The government is “calling in” a controversial plan for a new deep coal mine in Cumbria, according to a letter seen by The Independent. Robert Jenrick, the secretary of state for housing, communities and local government, has decided to intervene in plans for the mine following “increased controversy” surrounding the application, the letter says. The project, which would be the UK’s first deep coal mine in 30 years, has faced opposition from leading climate scientists, activists and politicians since it was first proposed in 2019. The government has come under fire for refusing to intervene in the plans, which have been approved by Cumbria County Council on three separate occasions. Last month, the council announced that would review the plans again in light of “new information”.
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Minister accused of ‘bowing to climate terrorists’ in coal mine U-turn. Mark Jenkinson, the Conservative MP for nearby Workington, said in a statement: “This represents a complete reversal of the position taken just eight weeks ago, and a capitulation to climate alarmists.” He added that stopping the project would endanger the government’s “levelling-up” agenda as a whole. Jenkinson told his WhatsApp group that Jenrick had “bowed to climate terrorists” and described the decision as a “kick in the teeth”. Friends of the Earth said that the decision was “a startling, but very welcome U-turn”. Tom Fyans, director of policy at the CPRE, the countryside charity, said: “Ahead of COP26 . . . we hope this is the first of many decisions that show government can walk the walk, not just talk the talk.”
Times 12th March 2021 read more »
Proponents of Cumbria’s proposed coal mine often point to its potential to create 500 new roles. But the county could create thousands of jobs and attract billions of pounds of investment if it opts, instead, to expand low-carbon sectors. That is according to a new report today (12 March) from local organisation Cumbria Action for Sustainability. The report outlines how 9,000 jobs could be created across the county in low-carbon sectors including renewable electricity generation and distribution; renewable heat; retrofitting buildings and sustainable waste management by 2035. Around half of these roles, the report stipulates, would be based in West Cumbria, where the UK’s first deep coal mine in more than three decades has been proposed. Of the 9,000 roles, renewable energy generation and infrastructure account for the biggest proportion – more than two-thirds. The report states that Cumbria could rapidly expand its onshore and offshore wind sectors, as well as solar, tidal and hydro, with the right support from government and the private sector. Authors of the report have been keen to emphasise that green jobs across the region will, by and large, be more permanent than those in extractives, which, by their very nature, have a finite lifespan. Most of the 9,000 roles will continue to exist after 2035 and, thereafter, an additional 3,800 roles could be created in supporting sectors like energy, the built environment and transport. Cumbria Action for Sustainability believes that the county could attract £8.8bn of investment in low-carbon sectors through to 2025, while also reducing its annual energy costs by £854m.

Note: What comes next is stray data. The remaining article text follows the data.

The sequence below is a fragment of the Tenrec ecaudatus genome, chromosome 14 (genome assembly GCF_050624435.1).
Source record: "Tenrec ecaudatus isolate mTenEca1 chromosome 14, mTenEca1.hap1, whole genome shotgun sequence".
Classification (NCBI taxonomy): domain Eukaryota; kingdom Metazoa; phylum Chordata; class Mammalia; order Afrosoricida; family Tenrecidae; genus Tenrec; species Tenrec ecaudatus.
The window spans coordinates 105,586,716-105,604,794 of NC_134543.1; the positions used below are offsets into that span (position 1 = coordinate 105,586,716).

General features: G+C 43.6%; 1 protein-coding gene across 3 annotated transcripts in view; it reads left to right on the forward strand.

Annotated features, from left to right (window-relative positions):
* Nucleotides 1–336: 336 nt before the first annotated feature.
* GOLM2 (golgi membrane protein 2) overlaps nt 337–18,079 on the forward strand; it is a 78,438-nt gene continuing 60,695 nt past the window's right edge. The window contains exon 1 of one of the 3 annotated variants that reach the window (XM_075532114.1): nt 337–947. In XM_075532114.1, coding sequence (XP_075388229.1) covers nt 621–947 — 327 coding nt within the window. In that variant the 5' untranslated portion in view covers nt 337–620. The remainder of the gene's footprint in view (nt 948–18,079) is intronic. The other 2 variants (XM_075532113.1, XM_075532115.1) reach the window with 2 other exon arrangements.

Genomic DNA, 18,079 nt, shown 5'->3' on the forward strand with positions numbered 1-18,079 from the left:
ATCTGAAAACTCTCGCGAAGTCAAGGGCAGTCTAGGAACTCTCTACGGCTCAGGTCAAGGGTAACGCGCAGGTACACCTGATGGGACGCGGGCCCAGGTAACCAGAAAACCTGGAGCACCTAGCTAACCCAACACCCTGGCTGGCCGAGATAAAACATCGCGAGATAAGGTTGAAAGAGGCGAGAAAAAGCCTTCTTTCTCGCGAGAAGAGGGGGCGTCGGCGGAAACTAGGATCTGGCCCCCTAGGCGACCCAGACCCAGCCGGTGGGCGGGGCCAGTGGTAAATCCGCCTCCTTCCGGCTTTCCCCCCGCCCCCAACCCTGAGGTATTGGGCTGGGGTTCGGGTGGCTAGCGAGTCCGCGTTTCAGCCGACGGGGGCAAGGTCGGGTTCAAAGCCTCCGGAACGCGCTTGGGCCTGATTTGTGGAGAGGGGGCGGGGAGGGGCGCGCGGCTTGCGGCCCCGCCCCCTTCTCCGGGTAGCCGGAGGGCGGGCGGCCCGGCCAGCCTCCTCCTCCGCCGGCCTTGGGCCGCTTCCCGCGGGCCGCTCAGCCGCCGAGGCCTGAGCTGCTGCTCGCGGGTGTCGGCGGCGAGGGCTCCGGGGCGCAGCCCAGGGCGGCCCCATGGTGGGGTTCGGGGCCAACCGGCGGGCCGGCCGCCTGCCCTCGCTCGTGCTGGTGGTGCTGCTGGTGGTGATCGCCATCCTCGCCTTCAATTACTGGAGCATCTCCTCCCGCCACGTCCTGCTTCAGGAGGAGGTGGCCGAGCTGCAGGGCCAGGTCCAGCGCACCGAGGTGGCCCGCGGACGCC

Edie 12th March 2021 read more »